|Publication number||US6233524 B1|
|Application number||US 09/368,044|
|Publication date||May 15, 2001|
|Filing date||Aug 3, 1999|
|Priority date||Oct 23, 1995|
|Also published as||CA2235134A1, CA2235134C, DE69636054D1, DE69636054T2, EP0857249A2, EP0857249B1, US6021377, WO1997015749A2, WO1997015749A3|
|Publication number||09368044, 368044, US 6233524 B1, US 6233524B1, US-B1-6233524, US6233524 B1, US6233524B1|
|Inventors||John W. Harrell, Valdimir Dubinsky, James V. Leggett, III|
|Original Assignee||Baker Hughes Incorporated|
|Export Citation||BiBTeX, EndNote, RefMan|
|Patent Citations (43), Non-Patent Citations (4), Referenced by (167), Classifications (15), Legal Events (4)|
|External Links: USPTO, USPTO Assignment, Espacenet|
This application is continuation of 08/735,862, filed Oct. 23, 1996, now 6,021,377, issued Nov. 27, 1998 and a continuation of 08/734,935filed Oct. 22, 1996, now 5,842,149.
This application takes priority from U.S. Provisional Patent Application, Ser. No. 60/005,844, filed on Oct. 23, 1995.
1. Field of the Invention
This invention relates generally to systems for drilling boreholes for the production of hydrocarbons from subsurface formations and more particularly to a closed-loop drilling system which includes a number of devices and sensors for determining the operating condition of the drilling assembly, including the drill bit, a number of formation evaluation devices and sensors for determining the nature and condition of the formation through which the borehole is being drilled and processors for computing certain operating parameters downhole that are communicated to a surface system that displays dysfunctions relating to the downhole operating conditions and provides recommended action for the driller to take to alleviate such dysfunctions so as to optimize drilling of the boreholes. This invention also provides a closed-loop interactive system that simulates downhole drilling conditions and determines drilling dysfunctions for a given well profile, bottom hole assembly, and the values of surface controlled drilling parameters and the corrective action which will alleviate such dysfunctions.
2. Description of the Related Art
To obtain hydrocarbons such as oil and gas, boreholes are drilled by rotating a drill bit attached at a drill string end. A large proportion of the current drilling activity involves directional drilling, i.e., drilling deviated and horizontal boreholes, to increase the hydrocarbon production and/or to withdraw additional hydrocarbons from the earth's formations. Modern directional drilling systems generally employ a drill string having a bottomhole assembly (BHA) and a drill bit at end thereof that is rotated by a drill motor (mud motor) and/or the drill string. A number of downhole devices placed in close proximity to the drill bit measure certain downhole operating parameters associated with the drill string. Such devices typically include sensors for measuring downhole temperature and pressure, azimuth and inclination measuring devices and a resistivity measuring device to determine the presence of hydrocarbons and water. Additional downhole instruments, known as logging-while-drilling (“LWD”) tools, are frequently attached to the drill string to determine the formation geology and formation fluid conditions during the drilling operations.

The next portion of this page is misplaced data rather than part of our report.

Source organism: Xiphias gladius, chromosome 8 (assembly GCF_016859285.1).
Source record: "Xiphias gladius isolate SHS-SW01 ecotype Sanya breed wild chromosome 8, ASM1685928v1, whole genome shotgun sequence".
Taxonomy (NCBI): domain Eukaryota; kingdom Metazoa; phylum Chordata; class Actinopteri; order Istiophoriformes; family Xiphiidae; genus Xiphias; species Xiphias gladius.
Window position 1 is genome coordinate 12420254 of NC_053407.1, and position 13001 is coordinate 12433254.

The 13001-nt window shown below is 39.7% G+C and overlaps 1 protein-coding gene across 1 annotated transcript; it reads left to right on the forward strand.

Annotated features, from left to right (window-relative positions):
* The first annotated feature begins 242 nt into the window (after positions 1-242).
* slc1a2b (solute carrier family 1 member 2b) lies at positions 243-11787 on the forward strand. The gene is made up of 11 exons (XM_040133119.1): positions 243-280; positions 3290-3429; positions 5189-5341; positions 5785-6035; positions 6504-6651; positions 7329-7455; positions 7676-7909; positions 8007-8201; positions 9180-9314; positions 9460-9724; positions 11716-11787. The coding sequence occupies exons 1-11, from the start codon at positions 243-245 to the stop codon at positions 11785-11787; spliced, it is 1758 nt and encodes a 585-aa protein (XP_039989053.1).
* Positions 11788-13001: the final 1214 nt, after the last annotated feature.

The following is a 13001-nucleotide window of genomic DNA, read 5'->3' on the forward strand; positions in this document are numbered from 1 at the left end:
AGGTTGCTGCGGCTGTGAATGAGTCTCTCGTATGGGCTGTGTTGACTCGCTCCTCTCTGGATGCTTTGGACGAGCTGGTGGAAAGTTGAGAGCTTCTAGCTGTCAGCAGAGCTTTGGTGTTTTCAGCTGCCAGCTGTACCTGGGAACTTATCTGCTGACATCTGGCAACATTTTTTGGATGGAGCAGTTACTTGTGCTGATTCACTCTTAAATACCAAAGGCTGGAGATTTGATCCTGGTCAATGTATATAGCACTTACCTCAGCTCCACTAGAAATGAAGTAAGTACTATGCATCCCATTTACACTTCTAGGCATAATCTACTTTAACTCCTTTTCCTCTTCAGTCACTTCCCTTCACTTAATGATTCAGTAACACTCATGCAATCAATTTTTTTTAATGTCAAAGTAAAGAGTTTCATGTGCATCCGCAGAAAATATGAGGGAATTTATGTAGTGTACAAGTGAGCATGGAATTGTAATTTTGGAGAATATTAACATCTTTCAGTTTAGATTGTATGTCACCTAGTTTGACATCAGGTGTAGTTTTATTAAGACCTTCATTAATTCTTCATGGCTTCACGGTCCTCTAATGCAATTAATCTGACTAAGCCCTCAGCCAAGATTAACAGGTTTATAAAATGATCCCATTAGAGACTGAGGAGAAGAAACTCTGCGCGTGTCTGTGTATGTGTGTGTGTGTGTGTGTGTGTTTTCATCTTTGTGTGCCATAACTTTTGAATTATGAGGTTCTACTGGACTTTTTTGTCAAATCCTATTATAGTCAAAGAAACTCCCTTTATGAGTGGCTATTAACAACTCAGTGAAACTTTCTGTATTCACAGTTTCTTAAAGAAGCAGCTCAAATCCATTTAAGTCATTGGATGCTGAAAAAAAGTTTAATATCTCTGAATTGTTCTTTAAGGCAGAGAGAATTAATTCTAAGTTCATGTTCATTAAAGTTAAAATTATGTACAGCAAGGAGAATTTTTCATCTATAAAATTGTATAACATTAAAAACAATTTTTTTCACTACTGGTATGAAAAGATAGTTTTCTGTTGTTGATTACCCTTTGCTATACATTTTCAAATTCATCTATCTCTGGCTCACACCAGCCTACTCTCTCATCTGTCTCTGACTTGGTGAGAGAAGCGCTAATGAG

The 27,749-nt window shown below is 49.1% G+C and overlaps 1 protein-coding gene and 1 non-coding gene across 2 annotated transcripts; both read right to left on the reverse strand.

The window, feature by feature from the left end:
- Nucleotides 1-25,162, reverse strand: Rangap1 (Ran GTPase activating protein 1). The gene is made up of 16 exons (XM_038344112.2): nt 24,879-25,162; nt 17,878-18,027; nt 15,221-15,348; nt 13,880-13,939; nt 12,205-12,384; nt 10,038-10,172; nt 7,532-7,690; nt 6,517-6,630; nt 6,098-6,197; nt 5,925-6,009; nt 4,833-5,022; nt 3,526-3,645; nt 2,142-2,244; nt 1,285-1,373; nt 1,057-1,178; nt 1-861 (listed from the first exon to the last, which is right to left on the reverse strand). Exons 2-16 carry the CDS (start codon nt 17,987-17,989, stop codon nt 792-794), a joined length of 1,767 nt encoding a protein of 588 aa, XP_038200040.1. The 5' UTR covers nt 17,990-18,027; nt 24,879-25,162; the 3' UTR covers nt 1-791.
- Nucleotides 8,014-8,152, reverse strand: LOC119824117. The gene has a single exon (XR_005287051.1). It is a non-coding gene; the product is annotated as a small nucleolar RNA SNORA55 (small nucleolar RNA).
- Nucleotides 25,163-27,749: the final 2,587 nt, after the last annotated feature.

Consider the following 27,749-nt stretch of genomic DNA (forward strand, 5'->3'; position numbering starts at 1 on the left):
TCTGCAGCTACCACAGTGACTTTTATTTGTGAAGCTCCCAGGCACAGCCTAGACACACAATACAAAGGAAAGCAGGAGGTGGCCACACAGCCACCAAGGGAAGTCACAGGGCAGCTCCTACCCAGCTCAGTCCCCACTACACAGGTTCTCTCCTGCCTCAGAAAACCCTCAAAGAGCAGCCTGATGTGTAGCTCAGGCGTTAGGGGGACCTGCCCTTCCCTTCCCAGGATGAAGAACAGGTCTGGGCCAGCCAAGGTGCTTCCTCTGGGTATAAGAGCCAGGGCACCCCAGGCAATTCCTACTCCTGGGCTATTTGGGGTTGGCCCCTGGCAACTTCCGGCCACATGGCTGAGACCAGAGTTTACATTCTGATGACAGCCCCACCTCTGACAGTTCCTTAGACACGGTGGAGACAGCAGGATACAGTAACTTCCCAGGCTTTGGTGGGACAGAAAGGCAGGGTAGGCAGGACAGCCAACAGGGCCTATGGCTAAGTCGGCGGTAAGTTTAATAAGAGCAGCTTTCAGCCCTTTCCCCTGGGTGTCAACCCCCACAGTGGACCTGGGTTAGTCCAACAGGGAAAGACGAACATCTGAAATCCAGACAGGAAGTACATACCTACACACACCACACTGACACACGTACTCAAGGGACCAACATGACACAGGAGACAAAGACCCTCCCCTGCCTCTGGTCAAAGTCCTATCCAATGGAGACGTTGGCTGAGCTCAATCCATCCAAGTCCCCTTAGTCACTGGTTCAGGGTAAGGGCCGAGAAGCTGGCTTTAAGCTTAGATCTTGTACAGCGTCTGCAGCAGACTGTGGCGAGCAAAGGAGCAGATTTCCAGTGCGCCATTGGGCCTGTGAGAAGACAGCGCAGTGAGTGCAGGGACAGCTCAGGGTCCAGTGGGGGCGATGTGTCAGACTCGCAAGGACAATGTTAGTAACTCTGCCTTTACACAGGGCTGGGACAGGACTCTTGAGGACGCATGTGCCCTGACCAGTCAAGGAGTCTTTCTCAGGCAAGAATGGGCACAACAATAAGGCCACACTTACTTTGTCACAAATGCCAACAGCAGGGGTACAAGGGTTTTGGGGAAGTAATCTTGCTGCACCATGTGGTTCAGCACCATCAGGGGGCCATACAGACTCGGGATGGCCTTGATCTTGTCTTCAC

Pressurized drilling fluid (commonly known as the “mud” or “drilling mud”) is pumped into the drill pipe to rotate the drill motor and to provide lubrication to various members of the drill string including the drill bit. The drill pipe is rotated by a prime mover, such as a motor, to facilitate directional drilling and to drill vertical boreholes. The drill bit is typically coupled to a bearing assembly having a drive shaft which in turn rotates the drill bit attached thereto. Radial and axial bearings in the bearing assembly provide support to the radial and axial forces of the drill bit.
Boreholes are usually drilled along predetermined paths and the drilling of a typical borehole proceeds through various formations. The drilling operator typically controls the surface-controlled drilling parameters, such as the weight on bit, drilling fluid flow through the drill pipe, the drill string rotational speed (r.p.m of the surface motor coupled to the drill pipe) and the density and viscosity of the drilling fluid to optimize the drilling operations. The downhole operating conditions continually change and the operator must react to such changes and adjust the surface-controlled parameters to optimize the drilling operations. For drilling a borehole in a virgin region, the operator typically has seismic survey plots which provide a macro picture of the subsurface formations and a pre-planned borehole path. For drilling multiple boreholes in the same formation, the operator also has information about the previously drilled boreholes in the same formation. Additionally, various downhole sensors and associated electronic circuitry deployed in the BHA continually provide information to the operator about certain downhole operating conditions, condition of various elements of the drill string and information about the formation through which the borehole is being drilled.
Typically, the information provided to the operator during drilling includes: (a) borehole pressure and temperature; (b) drilling parameters, such as WOB, rotational speed of the drill bit and/or the drill string, and the drilling fluid flow rate. In some cases, the drilling operator also is provided selected information about the bottomhole assembly condition (parameters), such as torque, mud motor differential pressure, torque, bit bounce and whirl etc.